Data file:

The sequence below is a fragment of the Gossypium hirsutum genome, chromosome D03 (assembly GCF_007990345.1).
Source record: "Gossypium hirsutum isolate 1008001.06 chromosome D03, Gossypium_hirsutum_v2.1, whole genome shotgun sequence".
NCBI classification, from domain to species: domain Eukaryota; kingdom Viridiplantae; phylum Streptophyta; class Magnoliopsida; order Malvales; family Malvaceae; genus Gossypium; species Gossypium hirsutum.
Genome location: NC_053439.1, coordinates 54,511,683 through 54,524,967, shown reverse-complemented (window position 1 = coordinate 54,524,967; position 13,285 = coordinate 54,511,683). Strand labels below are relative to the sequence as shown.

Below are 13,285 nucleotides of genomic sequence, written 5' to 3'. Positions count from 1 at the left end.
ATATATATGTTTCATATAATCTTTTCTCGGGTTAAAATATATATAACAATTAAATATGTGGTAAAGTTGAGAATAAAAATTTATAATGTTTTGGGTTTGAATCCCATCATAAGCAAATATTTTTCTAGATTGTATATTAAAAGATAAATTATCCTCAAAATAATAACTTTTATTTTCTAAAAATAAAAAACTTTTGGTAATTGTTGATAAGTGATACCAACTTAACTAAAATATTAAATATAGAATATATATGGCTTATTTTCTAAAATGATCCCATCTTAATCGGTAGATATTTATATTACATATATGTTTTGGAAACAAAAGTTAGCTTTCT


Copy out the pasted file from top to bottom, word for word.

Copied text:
The sequence below is a fragment of the Gossypium hirsutum genome, chromosome D03 (assembly GCF_007990345.1).
Source record: "Gossypium hirsutum isolate 1008001.06 chromosome D03, Gossypium_hirsutum_v2.1, whole genome shotgun sequence".
NCBI classification, from domain to species: domain Eukaryota; kingdom Viridiplantae; phylum Streptophyta; class Magnoliopsida; order Malvales; family Malvaceae; genus Gossypium; species Gossypium hirsutum.
Genome location: NC_053439.1, coordinates 54,511,683 through 54,524,967, shown reverse-complemented (window position 1 = coordinate 54,524,967; position 13,285 = coordinate 54,511,683). Strand labels below are relative to the sequence as shown.

Below are 13,285 nucleotides of genomic sequence, written 5' to 3'. Positions count from 1 at the left end.
ATATATATGTTTCATATAATCTTTTCTCGGGTTAAAATATATATAACAATTAAATATGTGGTAAAGTTGAGAATAAAAATTTATAATGTTTTGGGTTTGAATCCCATCATAAGCAAATATTTTTCTAGATTGTATATTAAAAGATAAATTATCCTCAAAATAATAACTTTTATTTTCTAAAAATAAAAAACTTTTGGTAATTGTTGATAAGTGATACCAACTTAACTAAAATATTAAATATAGAATATATATGGCTTATTTTCTAAAATGATCCCATCTTAATCGGTAGATATTTATATTACATATATGTTTTGGAAACAAAAGTTAGCTTTCT